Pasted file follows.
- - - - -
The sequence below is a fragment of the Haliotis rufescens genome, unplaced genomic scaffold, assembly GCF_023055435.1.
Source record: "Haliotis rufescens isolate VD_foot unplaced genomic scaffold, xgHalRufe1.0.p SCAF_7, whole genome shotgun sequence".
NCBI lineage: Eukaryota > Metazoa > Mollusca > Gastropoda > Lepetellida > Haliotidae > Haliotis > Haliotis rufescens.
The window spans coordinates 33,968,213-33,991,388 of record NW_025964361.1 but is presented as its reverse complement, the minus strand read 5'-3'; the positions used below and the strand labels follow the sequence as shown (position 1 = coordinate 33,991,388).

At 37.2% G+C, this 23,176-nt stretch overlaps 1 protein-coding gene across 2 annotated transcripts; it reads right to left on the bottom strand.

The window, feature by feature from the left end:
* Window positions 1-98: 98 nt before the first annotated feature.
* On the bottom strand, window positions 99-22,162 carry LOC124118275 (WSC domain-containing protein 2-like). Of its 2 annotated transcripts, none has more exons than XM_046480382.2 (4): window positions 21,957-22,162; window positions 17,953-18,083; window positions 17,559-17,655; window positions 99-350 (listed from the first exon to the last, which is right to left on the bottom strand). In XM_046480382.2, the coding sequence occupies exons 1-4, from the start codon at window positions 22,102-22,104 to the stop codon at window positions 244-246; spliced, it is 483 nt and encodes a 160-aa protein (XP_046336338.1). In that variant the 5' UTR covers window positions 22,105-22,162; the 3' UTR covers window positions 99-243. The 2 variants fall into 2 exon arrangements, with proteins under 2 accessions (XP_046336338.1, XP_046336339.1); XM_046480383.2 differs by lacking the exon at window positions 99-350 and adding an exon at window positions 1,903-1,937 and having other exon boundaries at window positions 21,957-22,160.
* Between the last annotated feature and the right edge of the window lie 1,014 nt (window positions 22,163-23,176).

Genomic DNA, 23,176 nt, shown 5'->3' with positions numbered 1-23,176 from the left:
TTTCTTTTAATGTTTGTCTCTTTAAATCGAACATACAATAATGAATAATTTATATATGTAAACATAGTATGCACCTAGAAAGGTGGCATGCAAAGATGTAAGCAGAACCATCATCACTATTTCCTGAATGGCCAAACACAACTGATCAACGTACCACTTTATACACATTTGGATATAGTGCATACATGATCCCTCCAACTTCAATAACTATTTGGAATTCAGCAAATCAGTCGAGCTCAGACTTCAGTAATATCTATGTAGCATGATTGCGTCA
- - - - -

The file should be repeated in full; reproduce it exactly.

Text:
The sequence below is a fragment of the Haliotis rufescens genome, unplaced genomic scaffold, assembly GCF_023055435.1.
Source record: "Haliotis rufescens isolate VD_foot unplaced genomic scaffold, xgHalRufe1.0.p SCAF_7, whole genome shotgun sequence".
NCBI lineage: Eukaryota > Metazoa > Mollusca > Gastropoda > Lepetellida > Haliotidae > Haliotis > Haliotis rufescens.
The window spans coordinates 33,968,213-33,991,388 of record NW_025964361.1 but is presented as its reverse complement, the minus strand read 5'-3'; the positions used below and the strand labels follow the sequence as shown (position 1 = coordinate 33,991,388).

At 37.2% G+C, this 23,176-nt stretch overlaps 1 protein-coding gene across 2 annotated transcripts; it reads right to left on the bottom strand.

The window, feature by feature from the left end:
* Window positions 1-98: 98 nt before the first annotated feature.
* On the bottom strand, window positions 99-22,162 carry LOC124118275 (WSC domain-containing protein 2-like). Of its 2 annotated transcripts, none has more exons than XM_046480382.2 (4): window positions 21,957-22,162; window positions 17,953-18,083; window positions 17,559-17,655; window positions 99-350 (listed from the first exon to the last, which is right to left on the bottom strand). In XM_046480382.2, the coding sequence occupies exons 1-4, from the start codon at window positions 22,102-22,104 to the stop codon at window positions 244-246; spliced, it is 483 nt and encodes a 160-aa protein (XP_046336338.1). In that variant the 5' UTR covers window positions 22,105-22,162; the 3' UTR covers window positions 99-243. The 2 variants fall into 2 exon arrangements, with proteins under 2 accessions (XP_046336338.1, XP_046336339.1); XM_046480383.2 differs by lacking the exon at window positions 99-350 and adding an exon at window positions 1,903-1,937 and having other exon boundaries at window positions 21,957-22,160.
* Between the last annotated feature and the right edge of the window lie 1,014 nt (window positions 22,163-23,176).

Genomic DNA, 23,176 nt, shown 5'->3' with positions numbered 1-23,176 from the left:
TTTCTTTTAATGTTTGTCTCTTTAAATCGAACATACAATAATGAATAATTTATATATGTAAACATAGTATGCACCTAGAAAGGTGGCATGCAAAGATGTAAGCAGAACCATCATCACTATTTCCTGAATGGCCAAACACAACTGATCAACGTACCACTTTATACACATTTGGATATAGTGCATACATGATCCCTCCAACTTCAATAACTATTTGGAATTCAGCAAATCAGTCGAGCTCAGACTTCAGTAATATCTATGTAGCATGATTGCGTCA